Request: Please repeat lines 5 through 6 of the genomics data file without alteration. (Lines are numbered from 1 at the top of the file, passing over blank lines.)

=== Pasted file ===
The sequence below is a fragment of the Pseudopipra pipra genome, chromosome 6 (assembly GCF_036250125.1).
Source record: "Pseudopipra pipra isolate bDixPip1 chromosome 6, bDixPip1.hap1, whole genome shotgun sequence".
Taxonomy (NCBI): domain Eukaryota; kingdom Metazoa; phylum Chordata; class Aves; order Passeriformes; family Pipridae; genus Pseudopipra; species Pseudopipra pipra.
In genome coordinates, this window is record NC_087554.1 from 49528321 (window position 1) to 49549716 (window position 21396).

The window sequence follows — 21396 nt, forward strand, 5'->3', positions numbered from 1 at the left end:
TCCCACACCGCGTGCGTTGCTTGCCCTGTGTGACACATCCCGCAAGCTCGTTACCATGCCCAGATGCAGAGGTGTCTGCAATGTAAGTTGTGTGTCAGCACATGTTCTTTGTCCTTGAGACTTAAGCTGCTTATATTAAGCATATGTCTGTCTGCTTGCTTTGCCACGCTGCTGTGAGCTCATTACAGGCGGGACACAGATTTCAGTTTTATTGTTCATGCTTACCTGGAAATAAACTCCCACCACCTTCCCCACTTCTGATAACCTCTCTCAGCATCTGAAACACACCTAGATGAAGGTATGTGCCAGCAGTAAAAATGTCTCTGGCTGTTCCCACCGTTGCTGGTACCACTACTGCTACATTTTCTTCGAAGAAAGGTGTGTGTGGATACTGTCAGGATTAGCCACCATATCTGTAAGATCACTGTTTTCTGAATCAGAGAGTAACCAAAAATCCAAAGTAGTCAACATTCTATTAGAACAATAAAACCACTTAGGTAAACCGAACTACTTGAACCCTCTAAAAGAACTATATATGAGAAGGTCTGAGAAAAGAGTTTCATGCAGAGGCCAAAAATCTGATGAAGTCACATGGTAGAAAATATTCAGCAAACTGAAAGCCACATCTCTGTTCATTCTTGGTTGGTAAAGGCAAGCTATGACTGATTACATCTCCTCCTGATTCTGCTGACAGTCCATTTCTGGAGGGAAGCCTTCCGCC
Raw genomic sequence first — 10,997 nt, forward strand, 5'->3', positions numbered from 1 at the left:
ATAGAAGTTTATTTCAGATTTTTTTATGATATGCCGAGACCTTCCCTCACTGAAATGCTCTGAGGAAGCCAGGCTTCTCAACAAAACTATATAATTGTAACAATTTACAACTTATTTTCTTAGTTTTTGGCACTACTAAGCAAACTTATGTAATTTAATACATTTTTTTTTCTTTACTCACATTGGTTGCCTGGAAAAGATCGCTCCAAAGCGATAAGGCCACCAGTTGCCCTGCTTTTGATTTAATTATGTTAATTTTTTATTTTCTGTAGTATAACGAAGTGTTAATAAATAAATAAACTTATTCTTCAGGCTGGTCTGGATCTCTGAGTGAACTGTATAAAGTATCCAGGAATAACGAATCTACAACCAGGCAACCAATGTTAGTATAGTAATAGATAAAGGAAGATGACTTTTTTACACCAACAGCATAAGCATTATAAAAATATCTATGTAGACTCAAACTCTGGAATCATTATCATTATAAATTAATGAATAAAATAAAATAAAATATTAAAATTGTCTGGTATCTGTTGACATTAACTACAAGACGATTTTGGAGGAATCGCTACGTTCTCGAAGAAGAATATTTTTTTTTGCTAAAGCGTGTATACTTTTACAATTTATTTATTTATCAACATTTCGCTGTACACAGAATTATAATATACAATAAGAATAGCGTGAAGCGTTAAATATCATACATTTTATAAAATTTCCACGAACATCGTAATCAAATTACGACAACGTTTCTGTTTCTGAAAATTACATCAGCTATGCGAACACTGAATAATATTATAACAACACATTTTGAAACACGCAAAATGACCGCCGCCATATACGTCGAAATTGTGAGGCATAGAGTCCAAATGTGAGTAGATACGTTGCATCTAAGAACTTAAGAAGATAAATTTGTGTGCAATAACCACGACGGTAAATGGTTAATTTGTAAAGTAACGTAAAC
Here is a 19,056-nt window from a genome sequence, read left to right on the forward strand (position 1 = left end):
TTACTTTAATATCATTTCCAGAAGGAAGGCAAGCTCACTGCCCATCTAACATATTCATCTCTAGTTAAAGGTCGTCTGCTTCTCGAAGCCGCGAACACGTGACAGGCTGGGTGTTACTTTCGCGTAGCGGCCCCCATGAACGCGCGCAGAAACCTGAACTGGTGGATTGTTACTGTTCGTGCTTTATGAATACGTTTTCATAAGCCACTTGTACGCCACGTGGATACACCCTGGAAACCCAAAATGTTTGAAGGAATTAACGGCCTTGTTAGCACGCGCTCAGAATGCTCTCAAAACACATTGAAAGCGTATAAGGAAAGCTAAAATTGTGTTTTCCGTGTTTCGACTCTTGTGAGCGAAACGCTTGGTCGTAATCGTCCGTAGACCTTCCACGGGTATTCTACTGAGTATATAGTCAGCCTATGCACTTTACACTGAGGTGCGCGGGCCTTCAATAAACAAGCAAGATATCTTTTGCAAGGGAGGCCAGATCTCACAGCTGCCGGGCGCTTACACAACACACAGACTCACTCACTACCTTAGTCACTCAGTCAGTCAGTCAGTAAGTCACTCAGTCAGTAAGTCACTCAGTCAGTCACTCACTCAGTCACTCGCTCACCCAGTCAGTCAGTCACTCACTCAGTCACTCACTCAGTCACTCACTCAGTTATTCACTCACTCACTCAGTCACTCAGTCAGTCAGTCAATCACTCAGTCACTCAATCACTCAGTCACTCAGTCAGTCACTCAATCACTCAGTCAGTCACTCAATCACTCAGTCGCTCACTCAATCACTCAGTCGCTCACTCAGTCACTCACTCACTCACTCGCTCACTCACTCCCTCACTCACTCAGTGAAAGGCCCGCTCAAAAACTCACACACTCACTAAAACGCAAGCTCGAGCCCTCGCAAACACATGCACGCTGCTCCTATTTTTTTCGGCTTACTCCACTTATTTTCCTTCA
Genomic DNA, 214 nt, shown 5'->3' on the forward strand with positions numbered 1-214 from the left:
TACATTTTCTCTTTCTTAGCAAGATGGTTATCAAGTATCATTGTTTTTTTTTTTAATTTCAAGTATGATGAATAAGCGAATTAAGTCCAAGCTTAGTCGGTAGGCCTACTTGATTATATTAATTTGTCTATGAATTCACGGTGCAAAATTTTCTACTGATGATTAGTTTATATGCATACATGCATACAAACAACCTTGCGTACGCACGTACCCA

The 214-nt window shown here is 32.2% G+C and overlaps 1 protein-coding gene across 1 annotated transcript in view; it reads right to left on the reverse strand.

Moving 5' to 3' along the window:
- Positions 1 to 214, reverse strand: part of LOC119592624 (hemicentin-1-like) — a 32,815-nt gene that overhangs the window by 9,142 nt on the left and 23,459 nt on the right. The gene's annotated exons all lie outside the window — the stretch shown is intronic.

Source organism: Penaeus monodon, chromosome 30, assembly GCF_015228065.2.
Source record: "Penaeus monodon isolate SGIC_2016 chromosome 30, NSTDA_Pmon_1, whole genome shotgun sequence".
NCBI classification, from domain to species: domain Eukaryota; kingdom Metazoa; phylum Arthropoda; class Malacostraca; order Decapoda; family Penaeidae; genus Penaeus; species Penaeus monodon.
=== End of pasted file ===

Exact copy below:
The window sequence follows — 21396 nt, forward strand, 5'->3', positions numbered from 1 at the left end:
TCCCACACCGCGTGCGTTGCTTGCCCTGTGTGACACATCCCGCAAGCTCGTTACCATGCCCAGATGCAGAGGTGTCTGCAATGTAAGTTGTGTGTCAGCACATGTTCTTTGTCCTTGAGACTTAAGCTGCTTATATTAAGCATATGTCTGTCTGCTTGCTTTGCCACGCTGCTGTGAGCTCATTACAGGCGGGACACAGATTTCAGTTTTATTGTTCATGCTTACCTGGAAATAAACTCCCACCACCTTCCCCACTTCTGATAACCTCTCTCAGCATCTGAAACACACCTAGATGAAGGTATGTGCCAGCAGTAAAAATGTCTCTGGCTGTTCCCACCGTTGCTGGTACCACTACTGCTACATTTTCTTCGAAGAAAGGTGTGTGTGGATACTGTCAGGATTAGCCACCATATCTGTAAGATCACTGTTTTCTGAATCAGAGAGTAACCAAAAATCCAAAGTAGTCAACATTCTATTAGAACAATAAAACCACTTAGGTAAACCGAACTACTTGAACCCTCTAAAAGAACTATATATGAGAAGGTCTGAGAAAAGAGTTTCATGCAGAGGCCAAAAATCTGATGAAGTCACATGGTAGAAAATATTCAGCAAACTGAAAGCCACATCTCTGTTCATTCTTGGTTGGTAAAGGCAAGCTATGACTGATTACATCTCCTCCTGATTCTGCTGACAGTCCATTTCTGGAGGGAAGCCTTCCGCC